Living in a rural community, it’s hard to avoid the facts of life. Lambing season comes and goes, calves are reared, the stock truck heads to the meatworks and the cycle comes full circle. Over the past few weeks I have observed the circle in action, where it has had less to do with the birds and the bees and more to do with a couple of mammals with impeccable timing.
The first life-or-death incident had us getting up close and personal with a sheep, and not in the ways that Australian jokes would have you believe. We were walking along the RDR, minding out own business, when we heard a ‘Splash’, closely followed by a ‘Maaaaaaa.’ Closer inspection revealed a bundle of bleat knee high in the mud and very stuck.
We were going to have to do something – but what? Our initial efforts made it clear that pulling alone simply wasn’t going to cut it. Sheep, it turns out, are quite heavy, and a wet sheep can rival the bench press selection at any flashy Auckland gym. We needed a new tactic. Cue kiwi ingenuity 101, aka two dog leads and some cleverly applied physics. One harness contraption and two very confused dogs later, the bedraggled sheep shambled off as far away from the water as possible to dry off. Judging by the number of sheep carcasses that showed up in the RDR as the water level dropped over the next week, our sheep was one woolly mammal with a cosmic wristwatch, alright.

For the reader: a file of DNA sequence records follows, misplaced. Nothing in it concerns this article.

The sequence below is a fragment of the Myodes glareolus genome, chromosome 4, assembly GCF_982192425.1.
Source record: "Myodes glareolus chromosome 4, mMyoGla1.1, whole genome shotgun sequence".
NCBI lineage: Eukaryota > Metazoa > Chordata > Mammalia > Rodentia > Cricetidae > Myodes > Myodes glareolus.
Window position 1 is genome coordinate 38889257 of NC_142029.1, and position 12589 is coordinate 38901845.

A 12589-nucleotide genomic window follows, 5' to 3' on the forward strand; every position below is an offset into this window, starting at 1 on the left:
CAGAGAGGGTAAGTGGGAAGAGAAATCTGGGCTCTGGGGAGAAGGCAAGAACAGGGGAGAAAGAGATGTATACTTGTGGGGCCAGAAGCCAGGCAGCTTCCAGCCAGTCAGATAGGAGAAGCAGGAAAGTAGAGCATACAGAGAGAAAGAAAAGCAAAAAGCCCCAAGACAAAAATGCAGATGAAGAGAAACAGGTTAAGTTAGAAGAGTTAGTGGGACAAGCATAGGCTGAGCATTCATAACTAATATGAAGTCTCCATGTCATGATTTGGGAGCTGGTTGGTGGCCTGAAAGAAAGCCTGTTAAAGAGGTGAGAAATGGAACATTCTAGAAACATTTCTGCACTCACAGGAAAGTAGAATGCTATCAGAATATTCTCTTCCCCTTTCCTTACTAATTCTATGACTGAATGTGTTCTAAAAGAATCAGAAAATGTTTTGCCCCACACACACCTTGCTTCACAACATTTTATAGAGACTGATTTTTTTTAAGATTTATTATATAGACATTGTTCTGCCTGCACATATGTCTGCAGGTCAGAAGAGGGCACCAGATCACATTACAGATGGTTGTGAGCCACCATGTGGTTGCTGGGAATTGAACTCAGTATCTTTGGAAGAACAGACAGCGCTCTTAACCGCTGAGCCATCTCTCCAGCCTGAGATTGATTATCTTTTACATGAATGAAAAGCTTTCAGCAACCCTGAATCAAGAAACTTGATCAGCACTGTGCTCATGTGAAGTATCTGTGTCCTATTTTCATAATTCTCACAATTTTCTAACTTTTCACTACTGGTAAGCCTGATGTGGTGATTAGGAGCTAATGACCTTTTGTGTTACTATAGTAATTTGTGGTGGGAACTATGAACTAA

The second mammal I encountered, although more commonly associated with watches, was not so lucky. Instead, the hare that crossed the path of my station wagon will now be eternally late. This proved to be a bonus for my friend and I, both in terms of kudos and cuisine. While the boys were at home trying on their new waterproof gear and studying a DVD about stalking deer, we were bringing home dinner. So far our accidental hunting has proved more fruitful than any of their rugged bush walks, which suggests that the preservation instinct of the deer still trumps the carefully edited cinematography of even the best ‘How To Hunt’ video guide.
In the end you win some and you lose some, but I’ve learnt to always make the most of the situation at hand. Rural life is one big Lion King chorus, and I’m slowly getting to know some of the words.
Originally Published in The Ashburton Guardian